Hastings Kamuzu Banda did not develop Malawi

A contribution by C. Companyero


My argument hinges on two points:

  1. A lot of what was happening during HK Banda’s term in office was due to international developments, Banda was a puppet for the world powers
  2. The decisions that Banda took were not conducive for development.


  1. Kamuzu Banda was President of Malawi from 1964 to 1994. These were largely the days of the Cold War, which ended in 1989 with the fall of the Berlin Wall. After that it took five years for the World Powers to get rid of Banda, as they did with the Apartheid regime in South Africa and many of the other typical Cold War dictators.

During the Cold War, the capitalist block, the side that HK Banda chose, was afraid of insurgencies inspired by communism. To soften up the laboring class, both in their own countries and in their puppet states like Malawi, the ruling class made living conditions for the laborers bearable: in their own countries a welfare state with social security and bearable minimum wages. In puppet states mostly by stabilizing the prices of their export commodities at a reasonable level. The price of tobacco was better then, because of these policies (they did this for many other commodities like coffee, tea, copper). This allowed a better living standard in Malawi at that time, in spite of the bad economic policies of Banda’s command economy.

The decisions Banda took, like setting up Admarc and other State companies, were standard among newly independent African countries.

Banda went one further in his support for the capitalist block: he was the only black African leader who supported apartheid, like the capitalist block did. (Only later, in the late 70s and 80s when the Cold War was drawing to its conclusion, did some western countries change their policy and lessened support for the Apartheid regime.) Banda took the bribe from the Apartheid regime that allowed him to build his prestige project of Capital Hill in his home Central Region, even though there were government buildings in Zomba, Southern or Eastern Region, available. His own economic policies, even with stabilized international prices for raw commodities did not allow him to get the money together.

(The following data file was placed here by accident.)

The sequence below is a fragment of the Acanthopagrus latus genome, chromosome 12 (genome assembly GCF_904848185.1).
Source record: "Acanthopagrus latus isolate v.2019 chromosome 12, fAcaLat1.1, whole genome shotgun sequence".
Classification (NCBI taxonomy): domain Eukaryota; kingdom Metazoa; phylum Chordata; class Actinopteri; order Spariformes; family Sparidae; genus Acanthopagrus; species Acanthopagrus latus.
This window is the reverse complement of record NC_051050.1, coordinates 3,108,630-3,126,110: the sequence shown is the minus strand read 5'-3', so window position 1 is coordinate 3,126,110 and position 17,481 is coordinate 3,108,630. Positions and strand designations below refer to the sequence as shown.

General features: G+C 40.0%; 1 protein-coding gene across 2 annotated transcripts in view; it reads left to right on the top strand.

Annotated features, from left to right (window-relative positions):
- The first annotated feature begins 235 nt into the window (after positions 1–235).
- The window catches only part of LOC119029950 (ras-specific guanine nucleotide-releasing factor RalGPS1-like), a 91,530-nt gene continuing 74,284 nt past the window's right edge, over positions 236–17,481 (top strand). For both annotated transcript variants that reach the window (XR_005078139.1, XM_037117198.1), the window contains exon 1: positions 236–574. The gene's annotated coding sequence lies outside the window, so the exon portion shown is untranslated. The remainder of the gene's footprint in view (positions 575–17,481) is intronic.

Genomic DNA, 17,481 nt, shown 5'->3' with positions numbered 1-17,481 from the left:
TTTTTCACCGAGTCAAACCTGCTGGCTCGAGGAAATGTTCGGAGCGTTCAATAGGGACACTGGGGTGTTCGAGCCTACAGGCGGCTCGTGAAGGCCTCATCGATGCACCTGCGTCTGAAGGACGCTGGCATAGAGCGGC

1. Banda’s decisions: If HK Banda had wanted to develop Malawi, he would have heavily invested in education. But he limited education to a small group, destined to be ruling class under him, and kept most of the population undeveloped (uneducated). This did not allow for any development projects in the sense of industrialization or modernization: for these an educated population would be required. Smallholder farming did not bring in much money, but it could be done with an uneducated population. An educated population would have had the developed mind to organize for democracy and better living conditions, and this he avoided. His fourfold slogan clearly showed how top-down his philosophy was: Obedience (to Banda), Unity (under Banda, obeying Banda), Loyalty (to Banda), Discipline (in obeying Banda). This was clearly not the philosophy of someone looking to develop the population. Then his slogan (and policies) would have been more like: Education, Independence, Creativity, Responsibility, Honesty, Informed Choice, etc. That would have been the type of policy that sets a Nation on the track to development. A highly educated population can create meaningful economic development, participate in the World Economy on par with western countries. Look at the Asian Tigers: China and India are investing heavily in education, and they are powerhouses of high tech industries now. In the days of Banda, it was Japan, with its technology firms, that was growing big. Toyota, Sony, Mitsubishi, Nikon, Hitachi, many of the huge established tech companies are Japanese, because the Japanese invested in education. Banda did not: he kept the masses uneducated, so they would not have the skills to challenge his autocratic rule, but also we did not attain the skills to create development for our country.

Finally, let’s look at the International Measure for Development: the Human Development Index (HDI) we see that Malawi has not developed. The HDI uses three indicators:

  1. The number of years of formal education
  2. Life expectancy at birth
  3. Gross National Income per capita, corrected for inequality.

It is clear that:

On 1. education, Banda scores horribly, as I demonstrated before..

On 2. He did not do much better. (He ignored aids, he did not address the serious situation in maternal health)

On 3. In 1994 at the end of his reign, the income of the population in real terms was lower than at the start in 1964.

Hastings Kamuzu Banda did not develop Malawi.


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